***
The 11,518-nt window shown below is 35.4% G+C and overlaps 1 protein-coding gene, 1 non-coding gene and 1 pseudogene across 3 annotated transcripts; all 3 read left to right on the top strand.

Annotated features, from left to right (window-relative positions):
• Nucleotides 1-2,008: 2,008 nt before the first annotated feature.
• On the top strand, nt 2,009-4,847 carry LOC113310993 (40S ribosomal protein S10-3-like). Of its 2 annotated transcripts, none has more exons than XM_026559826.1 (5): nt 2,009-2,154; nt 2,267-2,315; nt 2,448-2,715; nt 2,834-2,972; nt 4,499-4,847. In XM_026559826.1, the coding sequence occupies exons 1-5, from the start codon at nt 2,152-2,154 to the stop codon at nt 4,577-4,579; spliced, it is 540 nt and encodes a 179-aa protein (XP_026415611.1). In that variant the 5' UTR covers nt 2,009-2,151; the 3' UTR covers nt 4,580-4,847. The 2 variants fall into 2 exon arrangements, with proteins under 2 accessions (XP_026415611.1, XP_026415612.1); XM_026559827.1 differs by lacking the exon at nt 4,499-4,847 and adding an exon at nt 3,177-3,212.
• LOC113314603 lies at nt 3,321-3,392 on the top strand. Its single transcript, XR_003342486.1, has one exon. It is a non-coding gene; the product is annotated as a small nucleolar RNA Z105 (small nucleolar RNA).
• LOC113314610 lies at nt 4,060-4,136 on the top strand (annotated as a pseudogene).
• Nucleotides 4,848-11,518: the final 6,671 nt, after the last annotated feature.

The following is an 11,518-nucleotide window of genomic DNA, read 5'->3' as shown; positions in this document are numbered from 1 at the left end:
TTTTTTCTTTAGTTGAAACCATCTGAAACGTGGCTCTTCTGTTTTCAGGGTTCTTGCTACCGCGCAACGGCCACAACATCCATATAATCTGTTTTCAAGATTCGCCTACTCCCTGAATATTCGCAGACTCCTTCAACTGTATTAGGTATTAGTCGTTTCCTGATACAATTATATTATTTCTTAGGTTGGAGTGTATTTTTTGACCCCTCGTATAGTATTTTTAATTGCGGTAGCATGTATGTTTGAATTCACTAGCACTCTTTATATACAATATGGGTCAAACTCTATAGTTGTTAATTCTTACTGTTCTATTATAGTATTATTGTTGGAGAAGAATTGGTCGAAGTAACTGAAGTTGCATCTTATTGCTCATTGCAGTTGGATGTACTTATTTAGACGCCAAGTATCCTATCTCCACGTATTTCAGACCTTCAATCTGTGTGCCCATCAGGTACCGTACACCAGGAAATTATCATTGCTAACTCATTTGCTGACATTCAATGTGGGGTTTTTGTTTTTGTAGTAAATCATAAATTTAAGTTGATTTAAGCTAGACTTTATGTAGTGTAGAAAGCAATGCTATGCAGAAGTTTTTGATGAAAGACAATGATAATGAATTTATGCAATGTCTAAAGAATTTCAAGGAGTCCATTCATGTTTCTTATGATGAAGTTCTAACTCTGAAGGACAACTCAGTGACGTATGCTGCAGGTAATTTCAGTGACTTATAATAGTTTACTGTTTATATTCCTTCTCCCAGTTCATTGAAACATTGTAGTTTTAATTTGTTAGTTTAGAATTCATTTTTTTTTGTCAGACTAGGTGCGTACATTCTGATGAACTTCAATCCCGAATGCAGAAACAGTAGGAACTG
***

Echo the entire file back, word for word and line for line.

The 11,518-nt window shown below is 35.4% G+C and overlaps 1 protein-coding gene, 1 non-coding gene and 1 pseudogene across 3 annotated transcripts; all 3 read left to right on the top strand.

Annotated features, from left to right (window-relative positions):
• Nucleotides 1-2,008: 2,008 nt before the first annotated feature.
• On the top strand, nt 2,009-4,847 carry LOC113310993 (40S ribosomal protein S10-3-like). Of its 2 annotated transcripts, none has more exons than XM_026559826.1 (5): nt 2,009-2,154; nt 2,267-2,315; nt 2,448-2,715; nt 2,834-2,972; nt 4,499-4,847. In XM_026559826.1, the coding sequence occupies exons 1-5, from the start codon at nt 2,152-2,154 to the stop codon at nt 4,577-4,579; spliced, it is 540 nt and encodes a 179-aa protein (XP_026415611.1). In that variant the 5' UTR covers nt 2,009-2,151; the 3' UTR covers nt 4,580-4,847. The 2 variants fall into 2 exon arrangements, with proteins under 2 accessions (XP_026415611.1, XP_026415612.1); XM_026559827.1 differs by lacking the exon at nt 4,499-4,847 and adding an exon at nt 3,177-3,212.
• LOC113314603 lies at nt 3,321-3,392 on the top strand. Its single transcript, XR_003342486.1, has one exon. It is a non-coding gene; the product is annotated as a small nucleolar RNA Z105 (small nucleolar RNA).
• LOC113314610 lies at nt 4,060-4,136 on the top strand (annotated as a pseudogene).
• Nucleotides 4,848-11,518: the final 6,671 nt, after the last annotated feature.

The following is an 11,518-nucleotide window of genomic DNA, read 5'->3' as shown; positions in this document are numbered from 1 at the left end:
TTTTTTCTTTAGTTGAAACCATCTGAAACGTGGCTCTTCTGTTTTCAGGGTTCTTGCTACCGCGCAACGGCCACAACATCCATATAATCTGTTTTCAAGATTCGCCTACTCCCTGAATATTCGCAGACTCCTTCAACTGTATTAGGTATTAGTCGTTTCCTGATACAATTATATTATTTCTTAGGTTGGAGTGTATTTTTTGACCCCTCGTATAGTATTTTTAATTGCGGTAGCATGTATGTTTGAATTCACTAGCACTCTTTATATACAATATGGGTCAAACTCTATAGTTGTTAATTCTTACTGTTCTATTATAGTATTATTGTTGGAGAAGAATTGGTCGAAGTAACTGAAGTTGCATCTTATTGCTCATTGCAGTTGGATGTACTTATTTAGACGCCAAGTATCCTATCTCCACGTATTTCAGACCTTCAATCTGTGTGCCCATCAGGTACCGTACACCAGGAAATTATCATTGCTAACTCATTTGCTGACATTCAATGTGGGGTTTTTGTTTTTGTAGTAAATCATAAATTTAAGTTGATTTAAGCTAGACTTTATGTAGTGTAGAAAGCAATGCTATGCAGAAGTTTTTGATGAAAGACAATGATAATGAATTTATGCAATGTCTAAAGAATTTCAAGGAGTCCATTCATGTTTCTTATGATGAAGTTCTAACTCTGAAGGACAACTCAGTGACGTATGCTGCAGGTAATTTCAGTGACTTATAATAGTTTACTGTTTATATTCCTTCTCCCAGTTCATTGAAACATTGTAGTTTTAATTTGTTAGTTTAGAATTCATTTTTTTTTGTCAGACTAGGTGCGTACATTCTGATGAACTTCAATCCCGAATGCAGAAACAGTAGGAACTG